Many commentators note that despite the fact that he is present throughout the portion, the name of Moses is not mentioned in Parshas Tetzaveh. The best known answer to this question is provided by the Baal HaTurim:
לא הזכיר משה בזה הסדר, מה שאין כן בכל החומש, שמשעה שנולד משה אין סדר שלא הוזכר בה. והטעם משום שאמר מחני נא מספרך אשר כתבת, וקללת חכם אפילו על תנאי באה, ונתקיים בזה.
The name of Moses is not mentioned in this portion, unlike the rest of the Pentateuch, where, from the moment that Moses was born, there is no portion that does not mention him. The reason for this is because (when Moses prayed to God that he should forgive the Jewish people for the sin of the golden calf) he said, "[And now, if You will forgive their sin--, and if not] erase me from Your book which You have written." (Exodus 32:32), and [there is a principle (Talmud, Makkos 11a) that] the curse of a chacham (wise person) is fulfilled, even if it is conditional. [The curse] was fulfilled in this (i.e. the omission of his name from this portion).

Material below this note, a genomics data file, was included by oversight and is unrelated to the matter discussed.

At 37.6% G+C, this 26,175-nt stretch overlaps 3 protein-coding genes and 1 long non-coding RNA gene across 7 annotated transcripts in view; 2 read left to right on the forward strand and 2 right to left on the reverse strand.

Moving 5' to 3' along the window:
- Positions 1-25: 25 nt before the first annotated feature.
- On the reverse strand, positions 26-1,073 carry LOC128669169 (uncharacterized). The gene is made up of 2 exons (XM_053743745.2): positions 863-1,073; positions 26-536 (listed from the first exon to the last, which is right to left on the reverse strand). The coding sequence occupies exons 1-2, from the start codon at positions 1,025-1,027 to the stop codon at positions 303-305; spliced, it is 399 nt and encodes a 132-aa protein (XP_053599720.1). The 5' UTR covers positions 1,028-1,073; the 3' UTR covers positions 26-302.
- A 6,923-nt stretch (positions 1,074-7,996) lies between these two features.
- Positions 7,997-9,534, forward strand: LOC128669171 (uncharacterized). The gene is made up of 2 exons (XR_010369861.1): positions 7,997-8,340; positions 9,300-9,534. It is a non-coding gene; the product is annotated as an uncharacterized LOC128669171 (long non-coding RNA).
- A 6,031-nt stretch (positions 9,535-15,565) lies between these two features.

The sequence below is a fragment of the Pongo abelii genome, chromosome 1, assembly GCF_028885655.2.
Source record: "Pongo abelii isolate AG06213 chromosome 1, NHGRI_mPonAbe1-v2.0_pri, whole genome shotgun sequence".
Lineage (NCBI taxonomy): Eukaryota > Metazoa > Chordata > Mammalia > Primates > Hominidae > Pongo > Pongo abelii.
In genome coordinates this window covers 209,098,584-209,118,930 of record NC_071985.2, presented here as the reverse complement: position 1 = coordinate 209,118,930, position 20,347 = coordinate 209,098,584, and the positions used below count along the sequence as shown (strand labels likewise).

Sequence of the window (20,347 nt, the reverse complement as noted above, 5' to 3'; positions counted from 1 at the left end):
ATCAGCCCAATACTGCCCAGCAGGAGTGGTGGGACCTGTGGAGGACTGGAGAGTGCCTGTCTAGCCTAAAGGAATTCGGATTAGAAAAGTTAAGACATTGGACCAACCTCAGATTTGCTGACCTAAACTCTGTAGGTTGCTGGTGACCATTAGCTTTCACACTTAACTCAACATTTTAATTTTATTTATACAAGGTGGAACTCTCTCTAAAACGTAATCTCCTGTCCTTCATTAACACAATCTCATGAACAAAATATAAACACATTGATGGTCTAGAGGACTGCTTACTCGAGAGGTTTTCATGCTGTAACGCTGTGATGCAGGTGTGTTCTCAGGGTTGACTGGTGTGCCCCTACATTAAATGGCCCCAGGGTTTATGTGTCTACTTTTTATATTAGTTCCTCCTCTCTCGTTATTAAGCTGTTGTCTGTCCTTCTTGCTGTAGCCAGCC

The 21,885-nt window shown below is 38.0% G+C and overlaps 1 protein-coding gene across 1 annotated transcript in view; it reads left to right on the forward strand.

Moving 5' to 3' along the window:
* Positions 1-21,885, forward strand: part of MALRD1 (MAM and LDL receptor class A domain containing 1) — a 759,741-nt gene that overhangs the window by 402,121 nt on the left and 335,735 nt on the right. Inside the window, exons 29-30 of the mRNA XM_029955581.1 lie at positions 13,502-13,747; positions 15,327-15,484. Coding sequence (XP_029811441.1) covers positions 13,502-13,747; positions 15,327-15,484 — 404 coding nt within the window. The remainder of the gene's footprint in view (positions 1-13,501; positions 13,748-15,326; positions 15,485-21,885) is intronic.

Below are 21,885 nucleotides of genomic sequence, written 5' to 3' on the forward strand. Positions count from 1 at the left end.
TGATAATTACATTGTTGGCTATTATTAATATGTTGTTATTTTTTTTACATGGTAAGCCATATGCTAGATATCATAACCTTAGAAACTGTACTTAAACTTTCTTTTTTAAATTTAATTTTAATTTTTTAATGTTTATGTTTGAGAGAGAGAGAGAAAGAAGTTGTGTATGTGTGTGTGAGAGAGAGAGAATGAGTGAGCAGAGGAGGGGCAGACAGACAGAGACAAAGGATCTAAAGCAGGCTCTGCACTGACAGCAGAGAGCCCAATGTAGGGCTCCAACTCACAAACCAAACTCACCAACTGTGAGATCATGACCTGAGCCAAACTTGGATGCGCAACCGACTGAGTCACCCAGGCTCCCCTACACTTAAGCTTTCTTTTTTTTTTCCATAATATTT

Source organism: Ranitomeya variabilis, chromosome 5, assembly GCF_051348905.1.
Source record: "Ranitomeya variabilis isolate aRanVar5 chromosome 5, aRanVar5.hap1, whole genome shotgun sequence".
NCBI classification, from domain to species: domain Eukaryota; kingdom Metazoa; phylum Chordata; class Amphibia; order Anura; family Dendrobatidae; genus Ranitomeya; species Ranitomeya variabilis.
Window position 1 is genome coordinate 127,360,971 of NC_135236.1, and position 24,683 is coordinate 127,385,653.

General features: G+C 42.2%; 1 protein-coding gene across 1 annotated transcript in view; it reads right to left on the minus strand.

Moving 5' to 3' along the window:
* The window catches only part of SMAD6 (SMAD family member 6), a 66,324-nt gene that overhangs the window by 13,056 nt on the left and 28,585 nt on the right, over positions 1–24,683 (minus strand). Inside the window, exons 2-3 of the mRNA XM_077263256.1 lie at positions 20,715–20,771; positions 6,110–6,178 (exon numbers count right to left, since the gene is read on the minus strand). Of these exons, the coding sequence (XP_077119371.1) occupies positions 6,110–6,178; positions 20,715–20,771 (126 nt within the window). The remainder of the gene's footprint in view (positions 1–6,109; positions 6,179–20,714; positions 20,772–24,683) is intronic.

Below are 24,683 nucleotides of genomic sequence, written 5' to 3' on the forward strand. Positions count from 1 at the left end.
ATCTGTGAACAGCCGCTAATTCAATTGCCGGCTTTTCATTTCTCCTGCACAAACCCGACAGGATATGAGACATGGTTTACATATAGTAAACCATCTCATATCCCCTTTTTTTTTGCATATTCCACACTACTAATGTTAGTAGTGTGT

|The Vilna Gaon|
Moreover, the Vilna Gaon continues, there are 101 verses in Parshas Tetzaveh. This number is equivalent to the numerical value of the "hidden" portion of Moses' name. Most of us are familiar with the concept of gematria, the idea that Hebrew words have numerical values. The "hidden", or nistar, value of a word is calculated by spelling out each letter in full, and calculating the value of the additional letters. For example, the letter 'א is spelled in full as אל"ף, thus the "hidden" letters of 'א are ל"ף, with the numerical value of 110 (the full value of the letter 'א is 111). The name of Moses is משה. The letter 'מ is spelled מ"ם. The letter 'ש is spelled שי"ן. The letter 'ה is spelled ה"א. The hidden portion of Moses' name is therefore מינ"א) 101).
Thus, even though Moses's name is not mentioned explicitly in Parsha Tetzaveh, in reality it is still there in a hidden form. The Vilna Gaon explains that this is intended to teach us that even though Moses is no longer with us physically, his inner spiritual essence is still with us in the form of the Torah that he taught us and the great deeds of righteousness that he performed.
Perhaps we can expand on this idea in connection to Purim. Just as Moses is not mentioned in Parshas Tetzaveh, the name of God is not mentioned in the book of Esther! The Talmud (Chullin 139b) tells us that God hid His face in the days of Esther, and through the entire megilla we do not read of a single super-natural event. The lesson of Megillas Esther is that we must recognize God's miracles and providence even in what appear to be ordinary events. Even when we cannot perceive God openly, we must always know that He is still with us.